By the sixteenth century there was a decrease in Augustinian vocations in London; a total of thirty priests were needed there. Because of this, in 1510 the Priory received permission from the Prior General to bring in Augustinians from other parts of England. (In that period, each Augustinian house had to recruit its own members, and persons wishing membership in the Order were required to join the nearest Augustinian community to their place of residence.)
If the Austin Friars added anything new in London it was their spiritual care for strangers. Their unique location in this great metropolis was no doubt the cause for this specialized work. The tenements within their monastic enclosure and those of the immediate neighborhood were principally rented to foreign merchants, mostly Lombards and Flemings. The name Lombards was applied to all Italians and by Flemings were meant the Dutch people.
Augustinian Priors General often granted permission to Augustinian foreign students at Oxford and Cambridge to go to London during their vacations, but principally during Lent, to preach Italian and German sermons and to hear the confessions of their nationals. In 1350, an official resolution of the City Council of London called Friar Richard Savage O.S.A. "a blessing to all strangers repairing to London" and begged for his academic promotion because of this work.
The Flemings in particular played an important role in Austin Friars and it is, therefore, not surprising, that after its suppression the king permitted this church to serve as "the foreigners' church." In 1550 it finally became the German church when it was given to the Dutch Huguenots. Ironically it was a German aerial landmine which fell upon and destroyed the remnants of this magnificent church on 10th October 1940.
In the reign of Henry VIII some light is thrown on the condition of the Augustinian priory in London. In 1525 some of the friars were imprisoned in the Tower of London because a friar had died in their friary's prison. Whether anything was discovered detrimental to the priory or not, it was to this house that Robert Barnes, an Austin Friar from Lynn, was sent in 1526 after he had done penance at St Paul's Cathedral for his heretical opinions. Little restraint can have been put on him as the account of a heretic shows to whom he sold an English New Testament. As Barnes was allowed to receive any visitors he chose he can have had little difficulty in secretly obtaining such a book from foreign merchants living nearby.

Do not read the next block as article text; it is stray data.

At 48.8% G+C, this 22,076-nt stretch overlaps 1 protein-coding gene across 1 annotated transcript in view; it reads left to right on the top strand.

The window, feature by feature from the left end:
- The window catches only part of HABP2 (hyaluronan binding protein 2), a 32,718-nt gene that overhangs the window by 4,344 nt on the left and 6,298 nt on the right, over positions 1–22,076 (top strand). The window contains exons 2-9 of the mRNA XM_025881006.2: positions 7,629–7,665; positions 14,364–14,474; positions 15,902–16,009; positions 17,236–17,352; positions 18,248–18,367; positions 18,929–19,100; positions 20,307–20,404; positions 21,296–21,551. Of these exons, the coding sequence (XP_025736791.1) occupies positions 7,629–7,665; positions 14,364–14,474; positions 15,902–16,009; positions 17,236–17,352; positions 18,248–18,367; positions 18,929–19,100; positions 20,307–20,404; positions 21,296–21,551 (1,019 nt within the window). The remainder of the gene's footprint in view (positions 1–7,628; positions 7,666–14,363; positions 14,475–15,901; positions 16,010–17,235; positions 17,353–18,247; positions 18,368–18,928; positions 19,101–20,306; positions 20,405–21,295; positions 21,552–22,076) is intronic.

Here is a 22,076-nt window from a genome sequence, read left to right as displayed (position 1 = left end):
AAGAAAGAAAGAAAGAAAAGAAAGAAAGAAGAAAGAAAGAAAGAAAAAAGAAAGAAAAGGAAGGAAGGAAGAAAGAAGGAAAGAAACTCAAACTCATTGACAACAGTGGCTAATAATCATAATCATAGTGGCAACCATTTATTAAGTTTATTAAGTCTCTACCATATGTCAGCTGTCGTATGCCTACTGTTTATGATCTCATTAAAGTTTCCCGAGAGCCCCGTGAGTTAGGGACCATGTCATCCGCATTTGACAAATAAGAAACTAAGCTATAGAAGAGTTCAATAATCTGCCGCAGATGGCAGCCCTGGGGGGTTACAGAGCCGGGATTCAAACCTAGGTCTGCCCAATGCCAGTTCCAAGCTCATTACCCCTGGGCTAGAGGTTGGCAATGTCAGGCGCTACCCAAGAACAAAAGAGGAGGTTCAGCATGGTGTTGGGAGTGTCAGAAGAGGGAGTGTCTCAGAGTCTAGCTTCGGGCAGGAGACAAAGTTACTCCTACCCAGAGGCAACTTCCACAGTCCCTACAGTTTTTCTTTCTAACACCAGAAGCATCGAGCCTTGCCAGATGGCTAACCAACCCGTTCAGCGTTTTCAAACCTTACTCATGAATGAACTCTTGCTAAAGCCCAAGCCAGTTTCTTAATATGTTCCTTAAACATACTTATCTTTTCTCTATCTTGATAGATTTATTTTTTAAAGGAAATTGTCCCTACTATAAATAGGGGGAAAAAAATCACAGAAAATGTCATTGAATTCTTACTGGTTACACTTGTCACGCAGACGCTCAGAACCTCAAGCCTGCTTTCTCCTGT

Apart, however, from the views of individual friars the priory's attitude with regard to the king's marriage and the questions arising from it is easily explicable. Thomas Cromwell - chief minister to King Henry VIII and architect of the English Reformation - lived nearby, and in 1532 began to build his huge house on land leased from the Austin Friars and adjoining their churchyard. He therefore had exceptional opportunities for interference and influence, of which he undoubtedly took advantage. He found a willing instrument in the prior, George Browne, who identified himself with the politics of the king, and was duly rewarded afterwards by being chosen to be one of the commissioners to visit all the houses of mendicant friars in England.